I’ve been continuing the lengthy process of understanding my life through the lens of an autistic human being. Many interactions and events that had never made sense to me now have a context that finally does. Many of those events were stuck in my memory because I could not explain them. For decades, they’ve posed a puzzle I could not answer. Finally, things are beginning to click. There are also things going back to childhood that did not necessarily stand out to me before, but which are now resurfacing and look very different through this new lens.
I mentioned some of those things in my previous two posts, but I realize there’s a lot more to it. I remember it was a combination of my tendency to ‘sing’ under my breath in a monotone and speak in a sing-song voice along with my high-pitched voice and accent that led my mother to have me sit with a tape recorder in the first place. It wasn’t just about my accent. I also remember it wasn’t just listening to my own voice. I would listen to a recording (by my mother or others) of a passage, a literary work, or just individual sequences of words and then I would record myself saying the same, compare the two, and keep practicing until I could match inflection, tone, and accent. I did that for months almost every day and continued to use it as an occasional tool well into adulthood. I still sometimes do it when practicing for some sort of significant performance.
In another instance, I read a post in which another autistic person mentioned practicing expressions in a mirror as a child. I did exactly the same thing! I would spend hours sometimes as a child practicing different expressions in a mirror until I thought they looked ‘natural’ and conveyed the right emotion. Acting classes helped a lot. In those classes they explicitly taught how to convey emotions and meaning to the audience through voice, expressions, and body language. Even after I stopped spending lengthy periods of time practicing expressions and body language, I would continue to spot check my expressions in mirrors as the opportunity presented itself. Heck, I still do that today.
I have never quite mastered the art of processing all the verbal and non-verbal cues in real time conversations. I approximate it well enough that I believe I usually ‘pass’ as typical, but I’m consciously processing everything that’s happening while also trying to look ‘natural’ and relaxed. As a result, I’m usually slightly off-kilter or a beat behind (at best) in live interaction. And if things get too ‘off-script’ I quickly get lost. I usually try to make sure most interaction is in group situations and when that happens, I can step back and start nodding and otherwise look engaged while not speaking while I try to catch up.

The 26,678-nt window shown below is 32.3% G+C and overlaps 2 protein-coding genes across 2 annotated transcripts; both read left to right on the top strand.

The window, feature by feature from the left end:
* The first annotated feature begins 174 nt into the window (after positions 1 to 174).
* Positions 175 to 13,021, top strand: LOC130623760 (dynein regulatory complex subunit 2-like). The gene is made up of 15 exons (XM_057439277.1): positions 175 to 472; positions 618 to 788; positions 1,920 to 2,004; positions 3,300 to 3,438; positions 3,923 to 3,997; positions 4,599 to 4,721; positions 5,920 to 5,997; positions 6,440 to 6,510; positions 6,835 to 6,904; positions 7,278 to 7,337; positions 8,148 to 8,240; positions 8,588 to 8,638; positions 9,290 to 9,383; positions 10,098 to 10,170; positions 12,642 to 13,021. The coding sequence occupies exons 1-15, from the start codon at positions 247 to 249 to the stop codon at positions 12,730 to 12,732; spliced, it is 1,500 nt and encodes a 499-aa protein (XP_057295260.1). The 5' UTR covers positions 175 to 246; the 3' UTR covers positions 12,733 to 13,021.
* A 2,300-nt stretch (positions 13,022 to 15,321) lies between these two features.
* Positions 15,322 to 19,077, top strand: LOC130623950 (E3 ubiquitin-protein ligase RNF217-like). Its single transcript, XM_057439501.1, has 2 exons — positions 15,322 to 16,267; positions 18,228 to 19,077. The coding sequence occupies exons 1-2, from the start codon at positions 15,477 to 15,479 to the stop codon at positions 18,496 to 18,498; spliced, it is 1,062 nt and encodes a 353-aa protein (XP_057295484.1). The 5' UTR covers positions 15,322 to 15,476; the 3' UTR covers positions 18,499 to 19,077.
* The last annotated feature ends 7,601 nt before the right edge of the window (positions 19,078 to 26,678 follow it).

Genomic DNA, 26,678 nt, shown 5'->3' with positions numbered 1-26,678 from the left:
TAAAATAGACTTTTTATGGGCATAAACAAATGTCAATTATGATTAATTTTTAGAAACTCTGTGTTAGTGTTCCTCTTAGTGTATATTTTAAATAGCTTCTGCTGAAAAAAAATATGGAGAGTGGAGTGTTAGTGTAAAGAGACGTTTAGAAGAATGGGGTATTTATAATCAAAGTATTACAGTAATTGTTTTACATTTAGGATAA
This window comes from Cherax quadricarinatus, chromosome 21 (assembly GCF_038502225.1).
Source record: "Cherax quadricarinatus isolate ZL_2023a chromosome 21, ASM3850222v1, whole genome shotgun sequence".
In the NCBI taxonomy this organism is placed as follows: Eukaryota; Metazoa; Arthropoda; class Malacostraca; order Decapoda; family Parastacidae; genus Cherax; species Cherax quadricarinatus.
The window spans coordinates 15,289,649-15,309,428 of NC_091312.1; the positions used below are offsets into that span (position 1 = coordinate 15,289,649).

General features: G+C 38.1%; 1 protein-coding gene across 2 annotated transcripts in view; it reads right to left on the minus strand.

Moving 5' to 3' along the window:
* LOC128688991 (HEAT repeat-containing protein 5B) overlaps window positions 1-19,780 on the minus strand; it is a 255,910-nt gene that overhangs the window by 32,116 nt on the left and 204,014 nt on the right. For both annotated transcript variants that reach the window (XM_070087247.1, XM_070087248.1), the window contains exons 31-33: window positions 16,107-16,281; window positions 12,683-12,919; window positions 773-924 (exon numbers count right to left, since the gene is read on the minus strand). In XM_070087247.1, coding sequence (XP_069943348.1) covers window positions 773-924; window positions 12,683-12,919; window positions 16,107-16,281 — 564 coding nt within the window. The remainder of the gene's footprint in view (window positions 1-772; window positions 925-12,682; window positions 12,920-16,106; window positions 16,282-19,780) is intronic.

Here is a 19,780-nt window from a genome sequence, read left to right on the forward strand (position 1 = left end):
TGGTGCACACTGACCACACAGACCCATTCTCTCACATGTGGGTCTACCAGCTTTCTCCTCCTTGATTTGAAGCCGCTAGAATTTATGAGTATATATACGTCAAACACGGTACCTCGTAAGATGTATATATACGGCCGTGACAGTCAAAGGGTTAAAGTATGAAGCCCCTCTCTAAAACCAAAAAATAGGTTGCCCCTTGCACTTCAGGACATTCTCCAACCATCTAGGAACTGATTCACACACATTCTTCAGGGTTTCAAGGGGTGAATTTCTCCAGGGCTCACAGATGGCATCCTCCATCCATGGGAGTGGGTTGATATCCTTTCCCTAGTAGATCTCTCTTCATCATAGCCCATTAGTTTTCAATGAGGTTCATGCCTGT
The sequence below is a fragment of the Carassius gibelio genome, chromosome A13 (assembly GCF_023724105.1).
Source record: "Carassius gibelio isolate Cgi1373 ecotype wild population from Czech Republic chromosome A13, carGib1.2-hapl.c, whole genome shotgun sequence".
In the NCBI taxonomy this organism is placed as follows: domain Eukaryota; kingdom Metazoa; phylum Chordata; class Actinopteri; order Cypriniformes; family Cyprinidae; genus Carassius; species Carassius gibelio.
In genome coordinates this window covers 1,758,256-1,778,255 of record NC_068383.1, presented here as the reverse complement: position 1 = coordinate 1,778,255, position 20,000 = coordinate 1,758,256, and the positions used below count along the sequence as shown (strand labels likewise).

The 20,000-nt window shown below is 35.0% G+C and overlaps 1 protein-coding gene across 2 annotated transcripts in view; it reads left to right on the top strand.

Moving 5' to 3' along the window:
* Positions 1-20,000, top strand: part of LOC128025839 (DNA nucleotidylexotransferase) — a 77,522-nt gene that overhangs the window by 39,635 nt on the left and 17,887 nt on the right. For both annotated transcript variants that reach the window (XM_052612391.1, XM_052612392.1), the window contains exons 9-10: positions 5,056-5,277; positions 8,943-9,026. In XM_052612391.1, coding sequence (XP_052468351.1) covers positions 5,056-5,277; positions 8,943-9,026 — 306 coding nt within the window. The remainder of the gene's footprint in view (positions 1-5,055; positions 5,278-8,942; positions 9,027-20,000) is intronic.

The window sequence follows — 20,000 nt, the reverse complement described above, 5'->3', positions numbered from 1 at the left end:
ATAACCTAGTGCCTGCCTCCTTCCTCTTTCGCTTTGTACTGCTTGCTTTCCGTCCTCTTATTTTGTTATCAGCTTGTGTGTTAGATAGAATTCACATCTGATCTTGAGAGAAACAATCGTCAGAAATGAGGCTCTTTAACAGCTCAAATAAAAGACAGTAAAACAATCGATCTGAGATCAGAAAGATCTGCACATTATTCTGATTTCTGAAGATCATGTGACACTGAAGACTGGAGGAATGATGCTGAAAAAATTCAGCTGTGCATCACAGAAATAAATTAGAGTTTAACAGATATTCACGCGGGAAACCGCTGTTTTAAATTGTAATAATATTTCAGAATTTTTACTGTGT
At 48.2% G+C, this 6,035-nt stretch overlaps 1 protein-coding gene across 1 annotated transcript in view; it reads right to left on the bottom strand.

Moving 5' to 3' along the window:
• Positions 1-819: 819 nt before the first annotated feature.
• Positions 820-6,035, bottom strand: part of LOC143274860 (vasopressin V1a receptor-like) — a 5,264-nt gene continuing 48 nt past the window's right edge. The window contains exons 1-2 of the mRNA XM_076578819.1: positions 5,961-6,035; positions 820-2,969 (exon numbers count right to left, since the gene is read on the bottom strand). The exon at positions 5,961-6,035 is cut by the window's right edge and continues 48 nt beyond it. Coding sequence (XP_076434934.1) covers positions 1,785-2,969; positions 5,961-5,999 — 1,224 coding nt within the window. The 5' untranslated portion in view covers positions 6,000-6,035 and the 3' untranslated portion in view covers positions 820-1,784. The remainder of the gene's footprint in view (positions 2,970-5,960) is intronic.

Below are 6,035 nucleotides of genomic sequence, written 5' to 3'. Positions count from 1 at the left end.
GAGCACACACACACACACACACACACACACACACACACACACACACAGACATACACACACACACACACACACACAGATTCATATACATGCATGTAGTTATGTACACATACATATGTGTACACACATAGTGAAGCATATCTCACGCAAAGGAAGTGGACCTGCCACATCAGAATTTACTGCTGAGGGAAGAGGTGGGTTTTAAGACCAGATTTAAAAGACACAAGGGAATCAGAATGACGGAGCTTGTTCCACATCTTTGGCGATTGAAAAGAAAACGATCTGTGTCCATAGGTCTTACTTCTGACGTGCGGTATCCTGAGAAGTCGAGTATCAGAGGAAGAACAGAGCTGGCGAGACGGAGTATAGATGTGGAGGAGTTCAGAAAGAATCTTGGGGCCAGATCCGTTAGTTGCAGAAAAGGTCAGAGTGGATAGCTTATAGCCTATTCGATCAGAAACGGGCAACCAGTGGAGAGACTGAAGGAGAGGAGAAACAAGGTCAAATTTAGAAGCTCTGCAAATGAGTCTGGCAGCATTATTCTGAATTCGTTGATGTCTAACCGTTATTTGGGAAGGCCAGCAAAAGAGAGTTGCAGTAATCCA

I dread one on one interaction with anyone with whom I’m not already comfortable. I quickly exhaust my scripts in those situations and they generally end awkwardly.
I also dread entering retail or other businesses and being approached or greeted by an employee. I consider it a success when I can get in and out without talking to anyone at all. My wife hates the self-service checkouts. I love them!
The phone has always made me extremely anxious. I hate making even normal calls such as making an appointment at the doctor’s office. I can’t even explain it, really. I will often stare at the phone, steeling myself, and rehearsing what I will say. Then I usually try to blurt it all out right away as quickly as I can. The worst is when I do that and the person says they’ll need to transfer me and I’ll have to do it all again. I’ve always pretended nonchalance or casually asked my wife if she could call where I could. But facing the phone in private has always been a nightmare. And again, I never understood why.
So I guess I really don’t ‘look autistic’ or at least autistic enough to register to most people. Instead, I’m just quirky and eccentric. But that ‘look’ has come from intentional, life-long practice and very deliberate effort.
Most of my life truly has been a performance.